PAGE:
Thursday, September 18, 2014

Rosie Accepts A Challenge.

My loyal readers know
I will take on any challenge.
Just Ask Rosie @

 I have a friend who recently offered me a challenge.
"I have a culinary challenge for you... cook up something using teff.  You do the research but 10s of million people  eat teff every day and I will bet none of your reading audience knows how to cook with is the new quinoa?"

Well, of course, Rosie accepted the challenge. 

 Teff is the national pride of Ethiopia.  It's been a staple of traditional Ethiopian cooking for thousands of years - as in way back BC.  It's the smallest grain in the world and it's a nutritional powerhouse - high in fiber, iron, calcium, and protein, including all 8 essential amino acids, and it's gluten-free.
In Ethiopia, teff is ground into a flour and fermented to make injera, Ethiopia's national dish.  It's a spongy, sourdough flatbread that is soft, porous and thin like a pancake. Traditional Ethiopian restaurants serve injera with all meals as an edible serving plate topped with meats, vegetables and sauces.
You may be interesting in watching this:
Farmer to Farmer program
  It's how I found out about teff.
 I found whole grain teff at Fresh Market in Nags Head.

 It's a teeny tiny grain.
Mr. Hawthorne was kind enough to grind the grain for me.

 And I have teff flour!

Injera Ingredients

For the starter - Takes 5 days
1/2 cup teff flour
3/4 cup water, room temperature
a pinch of yeast (1/8 tsp) or a teaspoon of sourdough starter

DAY 1:  I mixed the water and teff flour together.

 I have a sourdough starter that's been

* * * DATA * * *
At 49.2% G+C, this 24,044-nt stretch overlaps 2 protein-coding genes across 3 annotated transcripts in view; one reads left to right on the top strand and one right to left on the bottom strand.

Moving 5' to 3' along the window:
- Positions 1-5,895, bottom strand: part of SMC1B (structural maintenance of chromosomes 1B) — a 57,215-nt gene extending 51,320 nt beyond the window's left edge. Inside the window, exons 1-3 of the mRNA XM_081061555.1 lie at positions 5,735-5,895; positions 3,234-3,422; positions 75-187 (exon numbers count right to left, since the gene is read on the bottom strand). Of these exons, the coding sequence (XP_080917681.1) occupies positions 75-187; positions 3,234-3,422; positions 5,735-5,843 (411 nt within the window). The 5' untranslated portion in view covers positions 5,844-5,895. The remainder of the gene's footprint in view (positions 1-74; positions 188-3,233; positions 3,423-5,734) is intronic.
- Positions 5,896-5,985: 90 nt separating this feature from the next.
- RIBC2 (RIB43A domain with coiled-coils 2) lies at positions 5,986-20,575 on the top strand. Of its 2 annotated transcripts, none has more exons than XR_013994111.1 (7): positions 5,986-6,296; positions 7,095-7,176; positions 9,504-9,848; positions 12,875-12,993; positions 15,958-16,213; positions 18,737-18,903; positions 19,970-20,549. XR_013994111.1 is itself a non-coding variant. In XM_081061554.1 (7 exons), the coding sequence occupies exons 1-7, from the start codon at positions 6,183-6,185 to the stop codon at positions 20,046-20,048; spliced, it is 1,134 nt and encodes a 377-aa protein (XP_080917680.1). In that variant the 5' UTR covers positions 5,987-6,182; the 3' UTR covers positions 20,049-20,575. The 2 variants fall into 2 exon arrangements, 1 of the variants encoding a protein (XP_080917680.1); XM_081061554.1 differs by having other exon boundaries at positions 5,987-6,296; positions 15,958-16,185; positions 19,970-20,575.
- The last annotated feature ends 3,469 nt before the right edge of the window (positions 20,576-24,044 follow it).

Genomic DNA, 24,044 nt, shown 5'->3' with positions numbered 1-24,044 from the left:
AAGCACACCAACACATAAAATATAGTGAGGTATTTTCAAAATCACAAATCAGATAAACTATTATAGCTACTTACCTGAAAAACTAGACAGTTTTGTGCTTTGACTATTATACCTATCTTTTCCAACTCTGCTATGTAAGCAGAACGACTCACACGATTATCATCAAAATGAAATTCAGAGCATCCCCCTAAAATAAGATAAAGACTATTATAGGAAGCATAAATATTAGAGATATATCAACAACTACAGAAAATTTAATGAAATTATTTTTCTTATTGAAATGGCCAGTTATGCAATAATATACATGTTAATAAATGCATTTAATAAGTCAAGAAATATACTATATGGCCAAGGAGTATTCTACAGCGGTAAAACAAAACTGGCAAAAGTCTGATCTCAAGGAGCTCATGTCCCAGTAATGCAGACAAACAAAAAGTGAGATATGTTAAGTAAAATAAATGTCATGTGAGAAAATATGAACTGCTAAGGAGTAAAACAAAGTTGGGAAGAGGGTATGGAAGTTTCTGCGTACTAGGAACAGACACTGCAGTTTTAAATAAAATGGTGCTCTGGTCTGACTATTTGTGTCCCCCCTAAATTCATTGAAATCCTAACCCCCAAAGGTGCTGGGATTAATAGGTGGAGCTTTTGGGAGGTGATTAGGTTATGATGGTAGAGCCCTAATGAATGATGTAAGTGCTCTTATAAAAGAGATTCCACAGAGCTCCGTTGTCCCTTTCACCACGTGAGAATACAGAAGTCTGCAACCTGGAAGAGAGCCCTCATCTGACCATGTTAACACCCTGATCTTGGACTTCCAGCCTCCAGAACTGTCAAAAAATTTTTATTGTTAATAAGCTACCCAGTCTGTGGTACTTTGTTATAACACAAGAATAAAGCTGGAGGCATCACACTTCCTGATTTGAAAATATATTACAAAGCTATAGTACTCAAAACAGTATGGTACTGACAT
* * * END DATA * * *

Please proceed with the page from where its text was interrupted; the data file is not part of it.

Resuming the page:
sitting on my counter since February.
Every day I feed it
and whenever I make bread,
which is just about every other day,
I use a tablespoon or so of the starter, in addition to the yeast.

 It's alive!

I added a little starter to jump start the mixture.
This is not necessary.
There's enough wild bacteria in the air
to start the fermentation process.

Loosely cover the mixture with a paper towel.
 Just a few hours later,
it's doing its magic.

DAY 2:  The next morning,
we have fermentation!
You can actually watch the bubbles bubbling.

Day 3:
It has a nice crust on it.
This is normal.

Stir the starter, then add in 1/3 cup teff flour and 1/2 cup warm water.

Mix well, loosely cover, and wait 2 days.
 I like to check in on my starters.
Just a few hours later,
it's doing what it's supposed to be doing.

Actively releasing carbon dioxide.

Day 5

 It's starting to resemble an alien landscape.
    Whenever you jiggle the bowl,
the carbon dioxide bubbles up.
The starter has separated into two layers.
It's watery on top and muddy on the bottom
and when you stir it, it has a definite odor about it.
I've smelled this before -
around cows and horses and in barns.
I would describe it as ...  grassy.

 Next, I fed my starter
with 1/3 cup teff flour and 1/2 cup water.

 Stir to mix.
Cover loosely and leave it alone for at least 4 hours
before beginning the injera.
 I left it overnight.

Day 6:
 Look what happens when you jiggle the bowl.
  More jiggling.

 I took 1/4 cup of the starter and added 3/4 cup water.

 Add in 3/4 cup of teff flour.

 Add in 1/3 tsp. salt.

 Whisk to combine
and let rest for 5-6 hours.

 I heated my pan over medium heat,
swiped my pan with a paper towel of oil,
and poured in 1/2 cup of the batter.
Swirl the pan around.

  Cook 1 minute and let the bubbles come up,
then cover and let the injera steam for 3 minutes.
Cool on a rack.

 And here's my injera.

 It looks like the pictures I saw.
 Is this an acquired taste?
I really should have made some of
the traditional Ethiopian stuffings for the injera,
but after 6 days of smelling the fermentation,
I was not so inclined.

But I did find a few suggestions
in an Ethiopian restaurant menu.
(Queen of Sheba in Louisville, KY.)

I would rather go to the restaurant and have it done properly.

Rosie needs benchmarks.


Catherine said...

Well, this is something I never heard of or tasted, but I would definitely give it a try.
Glad you accepted the challenge!!
Blessings, Catherine

Lori K said...

I would love some when I see you in May!!!!

Rosie Hawthorne said...

Thanks Catherine and Lori. Check out the menu for the appetizers with injera and stuffings.
Use a stuffing.